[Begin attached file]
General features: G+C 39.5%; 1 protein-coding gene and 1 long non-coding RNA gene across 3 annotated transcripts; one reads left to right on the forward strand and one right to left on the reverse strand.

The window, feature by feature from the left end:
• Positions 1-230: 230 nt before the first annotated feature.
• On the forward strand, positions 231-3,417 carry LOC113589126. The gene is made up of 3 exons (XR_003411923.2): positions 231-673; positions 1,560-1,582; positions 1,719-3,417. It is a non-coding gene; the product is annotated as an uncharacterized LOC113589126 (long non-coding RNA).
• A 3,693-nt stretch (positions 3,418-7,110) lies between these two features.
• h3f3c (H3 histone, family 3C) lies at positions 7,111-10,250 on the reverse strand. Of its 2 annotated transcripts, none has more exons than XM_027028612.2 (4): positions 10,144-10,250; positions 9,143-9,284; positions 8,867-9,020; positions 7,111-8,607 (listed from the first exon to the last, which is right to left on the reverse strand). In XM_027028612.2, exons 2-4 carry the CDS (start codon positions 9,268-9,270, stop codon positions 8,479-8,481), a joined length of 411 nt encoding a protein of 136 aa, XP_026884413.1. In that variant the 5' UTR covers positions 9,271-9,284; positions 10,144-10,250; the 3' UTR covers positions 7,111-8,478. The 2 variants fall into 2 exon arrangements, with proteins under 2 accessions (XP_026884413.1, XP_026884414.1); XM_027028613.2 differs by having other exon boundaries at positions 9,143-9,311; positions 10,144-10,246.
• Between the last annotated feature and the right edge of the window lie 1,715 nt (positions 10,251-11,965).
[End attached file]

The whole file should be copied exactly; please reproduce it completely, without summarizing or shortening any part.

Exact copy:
General features: G+C 39.5%; 1 protein-coding gene and 1 long non-coding RNA gene across 3 annotated transcripts; one reads left to right on the forward strand and one right to left on the reverse strand.

The window, feature by feature from the left end:
• Positions 1-230: 230 nt before the first annotated feature.
• On the forward strand, positions 231-3,417 carry LOC113589126. The gene is made up of 3 exons (XR_003411923.2): positions 231-673; positions 1,560-1,582; positions 1,719-3,417. It is a non-coding gene; the product is annotated as an uncharacterized LOC113589126 (long non-coding RNA).
• A 3,693-nt stretch (positions 3,418-7,110) lies between these two features.
• h3f3c (H3 histone, family 3C) lies at positions 7,111-10,250 on the reverse strand. Of its 2 annotated transcripts, none has more exons than XM_027028612.2 (4): positions 10,144-10,250; positions 9,143-9,284; positions 8,867-9,020; positions 7,111-8,607 (listed from the first exon to the last, which is right to left on the reverse strand). In XM_027028612.2, exons 2-4 carry the CDS (start codon positions 9,268-9,270, stop codon positions 8,479-8,481), a joined length of 411 nt encoding a protein of 136 aa, XP_026884413.1. In that variant the 5' UTR covers positions 9,271-9,284; positions 10,144-10,250; the 3' UTR covers positions 7,111-8,478. The 2 variants fall into 2 exon arrangements, with proteins under 2 accessions (XP_026884413.1, XP_026884414.1); XM_027028613.2 differs by having other exon boundaries at positions 9,143-9,311; positions 10,144-10,246.
• Between the last annotated feature and the right edge of the window lie 1,715 nt (positions 10,251-11,965).